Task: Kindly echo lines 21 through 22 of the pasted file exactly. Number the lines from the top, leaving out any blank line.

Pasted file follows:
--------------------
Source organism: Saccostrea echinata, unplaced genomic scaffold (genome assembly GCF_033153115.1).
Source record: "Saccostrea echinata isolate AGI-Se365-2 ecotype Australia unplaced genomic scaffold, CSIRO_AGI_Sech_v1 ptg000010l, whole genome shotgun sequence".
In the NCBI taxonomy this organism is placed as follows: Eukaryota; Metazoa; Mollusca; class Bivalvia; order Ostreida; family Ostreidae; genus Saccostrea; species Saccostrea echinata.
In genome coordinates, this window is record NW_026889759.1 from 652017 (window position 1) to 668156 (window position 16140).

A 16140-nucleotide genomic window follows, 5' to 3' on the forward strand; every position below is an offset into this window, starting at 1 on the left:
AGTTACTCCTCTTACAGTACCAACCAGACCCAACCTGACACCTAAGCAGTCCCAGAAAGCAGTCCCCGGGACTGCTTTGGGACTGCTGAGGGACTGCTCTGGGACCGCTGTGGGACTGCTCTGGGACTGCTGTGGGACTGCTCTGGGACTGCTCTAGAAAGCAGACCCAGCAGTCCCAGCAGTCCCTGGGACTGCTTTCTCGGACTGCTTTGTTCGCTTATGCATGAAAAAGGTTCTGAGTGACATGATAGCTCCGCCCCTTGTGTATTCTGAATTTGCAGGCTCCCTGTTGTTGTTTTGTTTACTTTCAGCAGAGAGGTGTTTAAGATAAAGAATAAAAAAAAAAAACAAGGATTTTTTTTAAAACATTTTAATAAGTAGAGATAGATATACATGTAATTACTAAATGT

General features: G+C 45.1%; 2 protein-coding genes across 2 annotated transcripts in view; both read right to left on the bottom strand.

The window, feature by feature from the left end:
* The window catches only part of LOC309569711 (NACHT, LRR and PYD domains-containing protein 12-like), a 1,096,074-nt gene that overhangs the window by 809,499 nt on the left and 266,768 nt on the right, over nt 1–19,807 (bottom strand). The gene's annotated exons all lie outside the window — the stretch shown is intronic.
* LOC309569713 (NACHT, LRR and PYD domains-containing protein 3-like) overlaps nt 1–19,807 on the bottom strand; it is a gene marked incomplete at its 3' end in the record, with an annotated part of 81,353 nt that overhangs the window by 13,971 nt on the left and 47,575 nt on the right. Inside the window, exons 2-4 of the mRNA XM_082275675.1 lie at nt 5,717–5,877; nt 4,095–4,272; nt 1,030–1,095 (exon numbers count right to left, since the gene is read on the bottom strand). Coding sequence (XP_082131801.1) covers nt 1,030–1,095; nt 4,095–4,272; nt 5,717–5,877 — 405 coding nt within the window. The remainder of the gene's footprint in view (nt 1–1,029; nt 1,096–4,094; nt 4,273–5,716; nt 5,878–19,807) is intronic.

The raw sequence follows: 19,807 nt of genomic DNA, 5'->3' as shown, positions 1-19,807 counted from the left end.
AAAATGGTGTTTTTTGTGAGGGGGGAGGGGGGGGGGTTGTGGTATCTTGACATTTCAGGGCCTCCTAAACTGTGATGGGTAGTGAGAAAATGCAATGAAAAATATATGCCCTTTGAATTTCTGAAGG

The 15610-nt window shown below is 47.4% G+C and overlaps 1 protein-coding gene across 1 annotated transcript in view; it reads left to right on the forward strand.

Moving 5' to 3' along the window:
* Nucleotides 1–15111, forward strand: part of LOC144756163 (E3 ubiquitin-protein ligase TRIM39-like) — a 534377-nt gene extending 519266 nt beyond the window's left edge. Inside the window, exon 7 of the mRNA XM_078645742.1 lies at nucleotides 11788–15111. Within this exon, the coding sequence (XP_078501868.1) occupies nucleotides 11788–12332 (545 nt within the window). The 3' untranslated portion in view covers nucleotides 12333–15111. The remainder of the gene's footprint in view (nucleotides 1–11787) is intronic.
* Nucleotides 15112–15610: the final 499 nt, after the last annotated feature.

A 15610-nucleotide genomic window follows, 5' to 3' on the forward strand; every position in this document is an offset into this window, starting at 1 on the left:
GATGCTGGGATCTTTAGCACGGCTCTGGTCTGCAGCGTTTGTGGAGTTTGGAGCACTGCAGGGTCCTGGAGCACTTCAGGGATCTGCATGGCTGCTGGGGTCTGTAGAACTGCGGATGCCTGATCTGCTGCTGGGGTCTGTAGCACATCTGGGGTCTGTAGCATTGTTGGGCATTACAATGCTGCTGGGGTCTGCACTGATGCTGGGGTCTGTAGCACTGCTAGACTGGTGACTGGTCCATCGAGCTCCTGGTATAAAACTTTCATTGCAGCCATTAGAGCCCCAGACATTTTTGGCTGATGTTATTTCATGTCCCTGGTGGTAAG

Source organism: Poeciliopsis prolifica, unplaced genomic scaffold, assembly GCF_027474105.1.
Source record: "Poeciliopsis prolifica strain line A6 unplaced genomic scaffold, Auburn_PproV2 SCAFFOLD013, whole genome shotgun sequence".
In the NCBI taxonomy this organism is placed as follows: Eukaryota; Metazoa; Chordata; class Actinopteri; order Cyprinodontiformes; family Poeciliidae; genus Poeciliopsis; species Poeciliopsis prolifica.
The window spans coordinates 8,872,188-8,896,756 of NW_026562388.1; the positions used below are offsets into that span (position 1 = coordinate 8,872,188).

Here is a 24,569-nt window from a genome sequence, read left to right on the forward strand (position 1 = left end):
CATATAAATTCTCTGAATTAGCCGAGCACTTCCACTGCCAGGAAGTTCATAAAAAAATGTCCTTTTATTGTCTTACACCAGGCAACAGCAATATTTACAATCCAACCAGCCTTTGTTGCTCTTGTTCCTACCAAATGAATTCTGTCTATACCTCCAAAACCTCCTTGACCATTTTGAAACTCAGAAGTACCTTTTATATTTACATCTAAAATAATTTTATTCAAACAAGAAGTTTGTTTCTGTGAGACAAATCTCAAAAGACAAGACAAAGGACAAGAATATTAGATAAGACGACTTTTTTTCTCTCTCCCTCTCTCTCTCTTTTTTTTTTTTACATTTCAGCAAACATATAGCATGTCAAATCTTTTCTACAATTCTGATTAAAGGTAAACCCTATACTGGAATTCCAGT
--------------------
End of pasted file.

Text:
In the NCBI taxonomy this organism is placed as follows: Eukaryota; Metazoa; Chordata; class Actinopteri; order Cyprinodontiformes; family Poeciliidae; genus Poeciliopsis; species Poeciliopsis prolifica.
The window spans coordinates 8,872,188-8,896,756 of NW_026562388.1; the positions used below are offsets into that span (position 1 = coordinate 8,872,188).